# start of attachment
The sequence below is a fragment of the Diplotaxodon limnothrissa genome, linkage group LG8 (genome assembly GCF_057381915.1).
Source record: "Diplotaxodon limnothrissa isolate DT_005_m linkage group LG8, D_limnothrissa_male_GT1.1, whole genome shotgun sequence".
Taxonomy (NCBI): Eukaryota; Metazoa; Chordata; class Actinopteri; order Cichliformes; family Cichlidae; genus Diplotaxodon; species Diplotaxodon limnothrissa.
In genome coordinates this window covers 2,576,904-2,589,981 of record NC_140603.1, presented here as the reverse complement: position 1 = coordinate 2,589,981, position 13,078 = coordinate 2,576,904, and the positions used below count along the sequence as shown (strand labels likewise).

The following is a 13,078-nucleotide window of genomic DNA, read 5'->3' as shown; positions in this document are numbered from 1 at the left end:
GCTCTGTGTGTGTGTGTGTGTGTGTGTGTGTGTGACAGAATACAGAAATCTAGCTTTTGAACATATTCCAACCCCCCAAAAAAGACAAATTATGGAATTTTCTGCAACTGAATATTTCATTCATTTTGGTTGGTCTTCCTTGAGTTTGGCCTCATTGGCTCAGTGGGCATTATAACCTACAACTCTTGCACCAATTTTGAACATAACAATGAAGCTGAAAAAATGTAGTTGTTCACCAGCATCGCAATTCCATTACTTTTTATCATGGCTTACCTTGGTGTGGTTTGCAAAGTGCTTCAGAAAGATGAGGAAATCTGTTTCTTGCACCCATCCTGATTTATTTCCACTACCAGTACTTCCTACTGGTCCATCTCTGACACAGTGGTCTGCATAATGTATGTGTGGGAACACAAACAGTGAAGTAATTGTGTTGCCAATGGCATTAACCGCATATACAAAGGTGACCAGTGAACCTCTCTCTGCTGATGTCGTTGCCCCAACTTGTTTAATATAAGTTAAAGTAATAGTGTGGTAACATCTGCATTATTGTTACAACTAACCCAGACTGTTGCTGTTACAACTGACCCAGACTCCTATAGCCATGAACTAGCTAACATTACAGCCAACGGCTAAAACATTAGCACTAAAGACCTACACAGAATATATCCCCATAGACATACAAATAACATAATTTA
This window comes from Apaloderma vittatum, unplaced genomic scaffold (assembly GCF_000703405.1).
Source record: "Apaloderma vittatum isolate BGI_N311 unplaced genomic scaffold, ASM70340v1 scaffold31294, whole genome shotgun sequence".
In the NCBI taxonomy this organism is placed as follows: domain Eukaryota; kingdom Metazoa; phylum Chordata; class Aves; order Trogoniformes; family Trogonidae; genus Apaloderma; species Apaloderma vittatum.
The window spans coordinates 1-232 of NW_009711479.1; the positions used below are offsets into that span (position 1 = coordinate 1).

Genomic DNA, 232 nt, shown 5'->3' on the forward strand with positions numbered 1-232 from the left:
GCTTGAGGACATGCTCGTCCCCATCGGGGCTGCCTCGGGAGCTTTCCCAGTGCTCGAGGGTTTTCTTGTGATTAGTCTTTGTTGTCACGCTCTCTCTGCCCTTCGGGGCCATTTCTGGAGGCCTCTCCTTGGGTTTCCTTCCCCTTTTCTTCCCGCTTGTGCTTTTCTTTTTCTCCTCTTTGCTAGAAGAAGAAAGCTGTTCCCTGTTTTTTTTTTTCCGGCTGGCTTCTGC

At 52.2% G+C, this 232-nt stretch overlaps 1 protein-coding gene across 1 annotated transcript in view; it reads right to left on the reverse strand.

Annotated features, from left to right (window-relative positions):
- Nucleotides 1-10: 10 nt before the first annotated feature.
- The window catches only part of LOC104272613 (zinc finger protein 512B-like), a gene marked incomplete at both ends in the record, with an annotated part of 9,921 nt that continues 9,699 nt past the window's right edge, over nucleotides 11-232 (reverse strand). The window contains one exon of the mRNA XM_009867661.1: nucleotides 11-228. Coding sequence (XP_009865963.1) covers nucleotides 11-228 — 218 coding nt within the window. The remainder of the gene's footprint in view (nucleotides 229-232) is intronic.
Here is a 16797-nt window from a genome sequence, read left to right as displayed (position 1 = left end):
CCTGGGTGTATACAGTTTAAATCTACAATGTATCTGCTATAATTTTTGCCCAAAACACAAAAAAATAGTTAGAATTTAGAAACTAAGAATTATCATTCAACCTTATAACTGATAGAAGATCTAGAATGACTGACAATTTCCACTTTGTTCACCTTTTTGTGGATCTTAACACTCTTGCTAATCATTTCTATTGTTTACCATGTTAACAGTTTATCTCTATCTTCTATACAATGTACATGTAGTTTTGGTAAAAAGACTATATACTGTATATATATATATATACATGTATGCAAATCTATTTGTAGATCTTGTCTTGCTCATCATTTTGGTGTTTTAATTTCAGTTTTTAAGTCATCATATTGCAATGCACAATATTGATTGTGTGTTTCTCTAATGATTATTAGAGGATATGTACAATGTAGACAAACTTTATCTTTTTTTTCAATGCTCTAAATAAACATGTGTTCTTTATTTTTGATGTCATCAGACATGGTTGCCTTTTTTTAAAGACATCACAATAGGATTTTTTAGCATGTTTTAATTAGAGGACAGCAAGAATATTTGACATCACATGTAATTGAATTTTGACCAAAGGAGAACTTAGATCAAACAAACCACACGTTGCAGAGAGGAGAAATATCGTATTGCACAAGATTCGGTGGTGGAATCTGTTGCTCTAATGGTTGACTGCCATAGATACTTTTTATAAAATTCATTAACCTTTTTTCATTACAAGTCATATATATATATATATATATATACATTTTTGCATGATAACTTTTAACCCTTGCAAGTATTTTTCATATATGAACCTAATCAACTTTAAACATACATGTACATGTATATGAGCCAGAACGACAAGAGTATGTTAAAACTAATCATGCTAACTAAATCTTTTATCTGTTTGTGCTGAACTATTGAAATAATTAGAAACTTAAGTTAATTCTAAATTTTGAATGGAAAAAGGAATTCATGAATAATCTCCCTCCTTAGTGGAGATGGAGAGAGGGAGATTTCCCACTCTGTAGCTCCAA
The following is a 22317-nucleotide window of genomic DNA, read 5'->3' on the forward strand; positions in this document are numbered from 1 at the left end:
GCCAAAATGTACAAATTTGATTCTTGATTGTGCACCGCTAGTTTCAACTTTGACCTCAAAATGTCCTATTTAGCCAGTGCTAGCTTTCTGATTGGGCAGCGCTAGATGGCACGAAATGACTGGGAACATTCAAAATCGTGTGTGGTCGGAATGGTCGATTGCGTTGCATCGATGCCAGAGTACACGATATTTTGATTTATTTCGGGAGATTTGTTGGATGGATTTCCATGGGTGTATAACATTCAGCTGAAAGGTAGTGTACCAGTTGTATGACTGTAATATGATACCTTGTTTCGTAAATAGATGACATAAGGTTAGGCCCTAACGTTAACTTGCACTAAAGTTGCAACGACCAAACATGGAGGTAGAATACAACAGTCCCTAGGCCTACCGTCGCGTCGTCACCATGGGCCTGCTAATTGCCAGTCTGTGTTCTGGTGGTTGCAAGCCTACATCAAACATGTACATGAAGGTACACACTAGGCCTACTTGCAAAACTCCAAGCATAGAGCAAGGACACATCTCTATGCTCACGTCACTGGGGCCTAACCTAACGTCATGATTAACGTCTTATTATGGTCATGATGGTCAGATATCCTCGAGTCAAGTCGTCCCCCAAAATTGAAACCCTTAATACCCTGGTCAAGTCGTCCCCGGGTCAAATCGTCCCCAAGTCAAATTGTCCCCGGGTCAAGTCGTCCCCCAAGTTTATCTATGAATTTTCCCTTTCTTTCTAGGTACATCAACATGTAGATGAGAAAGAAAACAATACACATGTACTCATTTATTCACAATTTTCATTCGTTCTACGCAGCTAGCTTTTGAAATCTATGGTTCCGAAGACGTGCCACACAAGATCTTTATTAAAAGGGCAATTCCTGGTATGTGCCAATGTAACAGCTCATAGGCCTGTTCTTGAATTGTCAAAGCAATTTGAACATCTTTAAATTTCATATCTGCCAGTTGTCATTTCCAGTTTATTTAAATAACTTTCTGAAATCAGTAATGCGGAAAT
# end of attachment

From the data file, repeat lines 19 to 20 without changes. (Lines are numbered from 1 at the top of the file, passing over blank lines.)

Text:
The following is a 22317-nucleotide window of genomic DNA, read 5'->3' on the forward strand; positions in this document are numbered from 1 at the left end:
GCCAAAATGTACAAATTTGATTCTTGATTGTGCACCGCTAGTTTCAACTTTGACCTCAAAATGTCCTATTTAGCCAGTGCTAGCTTTCTGATTGGGCAGCGCTAGATGGCACGAAATGACTGGGAACATTCAAAATCGTGTGTGGTCGGAATGGTCGATTGCGTTGCATCGATGCCAGAGTACACGATATTTTGATTTATTTCGGGAGATTTGTTGGATGGATTTCCATGGGTGTATAACATTCAGCTGAAAGGTAGTGTACCAGTTGTATGACTGTAATATGATACCTTGTTTCGTAAATAGATGACATAAGGTTAGGCCCTAACGTTAACTTGCACTAAAGTTGCAACGACCAAACATGGAGGTAGAATACAACAGTCCCTAGGCCTACCGTCGCGTCGTCACCATGGGCCTGCTAATTGCCAGTCTGTGTTCTGGTGGTTGCAAGCCTACATCAAACATGTACATGAAGGTACACACTAGGCCTACTTGCAAAACTCCAAGCATAGAGCAAGGACACATCTCTATGCTCACGTCACTGGGGCCTAACCTAACGTCATGATTAACGTCTTATTATGGTCATGATGGTCAGATATCCTCGAGTCAAGTCGTCCCCCAAAATTGAAACCCTTAATACCCTGGTCAAGTCGTCCCCGGGTCAAATCGTCCCCAAGTCAAATTGTCCCCGGGTCAAGTCGTCCCCCAAGTTTATCTATGAATTTTCCCTTTCTTTCTAGGTACATCAACATGTAGATGAGAAAGAAAACAATACACATGTACTCATTTATTCACAATTTTCATTCGTTCTACGCAGCTAGCTTTTGAAATCTATGGTTCCGAAGACGTGCCACACAAGATCTTTATTAAAAGGGCAATTCCTGGTATGTGCCAATGTAACAGCTCATAGGCCTGTTCTTGAATTGTCAAAGCAATTTGAACATCTTTAAATTTCATATCTGCCAGTTGTCATTTCCAGTTTATTTAAATAACTTTCTGAAATCAGTAATGCGGAAAT